Working Holiday Visa Ireland

Work and Travel with a working holiday visa Ireland. One of the great travel experiences with amazing people. Here are some great resources to get you started

Getting started with a Working Holiday Visa Ireland


Country: The Republic of Ireland
Languages: English, Gaelic
Currency: Euro

Not to be confused with Northern Ireland (which is a part of the UK), the Republic of Ireland is
an interesting and popular place to travel and work. Whether it’s in the lively capital of Dublin or further afield, Ireland is a great place to work and travel.


Work and Travel Dublin


Working Holiday Visa Ireland

A number of countries have reciprocal agreements with Ireland that allow for young people to
work in the country on a working holiday visa for up to a year (or up to two years in the case of Canadians). The following criteria must be met:

 Citizenship of Canada, Australia, New Zealand, Japan, Argentina, Chile, Hong Kong,
USA, Taiwan or South Korea;
 You must have sufficient funds to support yourself in Ireland, and get a return ticket
 Applicants from the USA only must be a current student or recent graduate from a US
tertiary institution; and
 You must be aged between 18 and 30 (or up to 35 if you are from Canada or Australia).

Note that as the Republic of Ireland is a member of the European Union, citizens from other EU
countries have rights to work and live in the country without a working holiday visa.

Republic of Ireland Immigration Department

Work and Travel Ireland
– a company that can help you through the application process and assists with finding accommodation and a job.


How to Apply for a Working Holiday Visa

The process of applying for a working holiday visa in Ireland is a little bit complex. More
information should be sought from the relevant Irish embassy, however, a brief overview is as

 You must get a Working Holiday Authorisation (WHA) from your local Irish embassy.
Contact the embassy to ensure you have the correct documents to submit to request a
WHA. Note that the number of WHAs is limited, so you should apply as soon as possible
in the year to avoid missing out.
 Wait to receive the WHA which invites you to go to Ireland. You must enter Ireland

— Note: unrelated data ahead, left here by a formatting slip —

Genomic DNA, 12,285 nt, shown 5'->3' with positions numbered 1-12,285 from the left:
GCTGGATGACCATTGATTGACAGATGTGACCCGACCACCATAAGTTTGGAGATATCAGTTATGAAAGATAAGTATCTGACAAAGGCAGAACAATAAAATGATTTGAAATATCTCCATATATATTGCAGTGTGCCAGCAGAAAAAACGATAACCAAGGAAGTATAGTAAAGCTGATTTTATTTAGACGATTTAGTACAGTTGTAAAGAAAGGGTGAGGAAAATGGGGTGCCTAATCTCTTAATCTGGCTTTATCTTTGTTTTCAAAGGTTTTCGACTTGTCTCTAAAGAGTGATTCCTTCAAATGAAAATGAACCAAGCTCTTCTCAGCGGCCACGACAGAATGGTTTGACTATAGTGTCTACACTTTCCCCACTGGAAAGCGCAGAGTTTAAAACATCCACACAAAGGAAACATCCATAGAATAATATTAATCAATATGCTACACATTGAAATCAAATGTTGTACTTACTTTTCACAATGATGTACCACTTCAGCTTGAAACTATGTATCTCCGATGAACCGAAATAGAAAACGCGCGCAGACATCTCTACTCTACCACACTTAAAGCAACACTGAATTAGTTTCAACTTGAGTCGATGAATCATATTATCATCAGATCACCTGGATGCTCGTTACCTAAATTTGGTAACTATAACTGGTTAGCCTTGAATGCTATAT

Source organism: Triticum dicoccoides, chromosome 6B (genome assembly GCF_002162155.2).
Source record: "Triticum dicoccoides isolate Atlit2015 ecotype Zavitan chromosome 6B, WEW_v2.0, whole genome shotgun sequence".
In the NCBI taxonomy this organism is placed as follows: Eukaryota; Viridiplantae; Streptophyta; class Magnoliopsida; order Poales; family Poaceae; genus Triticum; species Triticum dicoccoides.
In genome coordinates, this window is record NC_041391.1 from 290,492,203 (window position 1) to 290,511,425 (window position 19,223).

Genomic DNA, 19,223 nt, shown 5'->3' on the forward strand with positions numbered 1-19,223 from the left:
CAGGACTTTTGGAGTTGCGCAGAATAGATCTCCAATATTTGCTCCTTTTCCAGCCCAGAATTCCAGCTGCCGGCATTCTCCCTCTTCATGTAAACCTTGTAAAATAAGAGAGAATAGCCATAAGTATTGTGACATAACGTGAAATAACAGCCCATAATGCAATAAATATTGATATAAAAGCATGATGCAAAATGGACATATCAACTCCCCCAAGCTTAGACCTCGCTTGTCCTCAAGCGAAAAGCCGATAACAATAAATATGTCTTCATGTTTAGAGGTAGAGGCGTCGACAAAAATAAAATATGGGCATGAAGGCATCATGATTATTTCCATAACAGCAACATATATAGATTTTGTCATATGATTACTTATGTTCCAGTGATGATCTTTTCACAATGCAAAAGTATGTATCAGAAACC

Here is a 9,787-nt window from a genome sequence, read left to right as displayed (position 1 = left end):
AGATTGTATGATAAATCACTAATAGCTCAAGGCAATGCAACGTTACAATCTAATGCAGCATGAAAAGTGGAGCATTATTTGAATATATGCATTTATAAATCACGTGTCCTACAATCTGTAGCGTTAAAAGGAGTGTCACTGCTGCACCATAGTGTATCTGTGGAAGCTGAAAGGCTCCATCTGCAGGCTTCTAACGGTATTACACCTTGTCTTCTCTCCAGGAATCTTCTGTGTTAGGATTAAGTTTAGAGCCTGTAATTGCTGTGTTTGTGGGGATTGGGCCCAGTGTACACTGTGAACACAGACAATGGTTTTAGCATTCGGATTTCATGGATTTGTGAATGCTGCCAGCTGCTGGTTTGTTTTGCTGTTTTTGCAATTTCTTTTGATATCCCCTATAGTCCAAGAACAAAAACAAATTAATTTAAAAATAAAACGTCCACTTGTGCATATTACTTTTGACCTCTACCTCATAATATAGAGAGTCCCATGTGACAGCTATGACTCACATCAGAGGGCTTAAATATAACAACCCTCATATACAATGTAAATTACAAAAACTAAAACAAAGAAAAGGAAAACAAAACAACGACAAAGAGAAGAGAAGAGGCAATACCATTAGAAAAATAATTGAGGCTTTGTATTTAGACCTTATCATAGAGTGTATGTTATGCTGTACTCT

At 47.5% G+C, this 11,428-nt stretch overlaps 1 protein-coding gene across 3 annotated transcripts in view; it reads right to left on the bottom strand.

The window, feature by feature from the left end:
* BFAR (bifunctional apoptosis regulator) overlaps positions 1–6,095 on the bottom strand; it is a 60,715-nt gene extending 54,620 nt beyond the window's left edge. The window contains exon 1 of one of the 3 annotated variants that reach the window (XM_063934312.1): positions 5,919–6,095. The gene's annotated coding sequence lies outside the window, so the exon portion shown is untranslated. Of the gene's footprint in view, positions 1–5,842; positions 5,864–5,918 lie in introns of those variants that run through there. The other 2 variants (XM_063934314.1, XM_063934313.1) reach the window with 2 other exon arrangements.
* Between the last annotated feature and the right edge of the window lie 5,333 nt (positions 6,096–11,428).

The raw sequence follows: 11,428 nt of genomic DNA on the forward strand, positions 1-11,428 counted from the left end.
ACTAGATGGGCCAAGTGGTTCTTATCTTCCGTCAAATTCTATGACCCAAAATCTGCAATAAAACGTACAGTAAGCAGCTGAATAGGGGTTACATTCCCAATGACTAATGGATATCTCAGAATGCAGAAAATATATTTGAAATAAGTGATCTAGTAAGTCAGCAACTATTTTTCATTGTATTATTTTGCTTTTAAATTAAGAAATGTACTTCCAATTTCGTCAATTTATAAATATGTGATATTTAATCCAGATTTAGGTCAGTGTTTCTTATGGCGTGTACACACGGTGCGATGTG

within 12 months of receiving this WHA.
 Once in Ireland, you need to get an Irish Residence Permit. The cost is €300 and it must
be obtained within 30 days of arriving in Ireland.

Working Holiday Visa Ireland Accomodation

There are many great websites to help you find somewhere to live in Ireland. Here are some
popular websites:
My Home
– a popular Irish real estate website that lists thousands of properties for rent and sale in Ireland.
– another popular website for finding private or shared rentals
– another comprehensive classifieds website with houses and apartments all over Ireland
Gumtree – a well-known website for finding private and shared rentals in Ireland.
– housing can be quite expensive, especially in the major cities, so flat share can be a good option.
– another popular and reputable website for flat shares.

Working Holiday Visa Ireland Jobs

Finding a job in Ireland can take some patience, as the job market is quite competitive. Some
popular places to find work and travel jobs in Ireland are:
– a comprehensive and popular jobs website that features roles in many different industries including hospitality and tourism.
– a popular jobs website, Indeed lists thousands of jobs across Ireland, in many different industries.
– this website lists backpacker-friendly jobs all around the world, with a great section on Ireland.
– Gumtree is a popular classifieds website with many different jobs available. Just be careful as scams do operate on this site.
Picking Jobs
– one popular industry for working holiday visa holders is agriculture. This website lists many jobs in that industry.
Au Pair Ireland
– au pairing is a popular job for working holiday visa holders, and it usually provides free board and accommodation. This is one of the most popular au pair websites in Ireland.

Cost of Living

The cost of living in Ireland depends largely on where you live. Here is a comparison of the cost of living in two popular areas:

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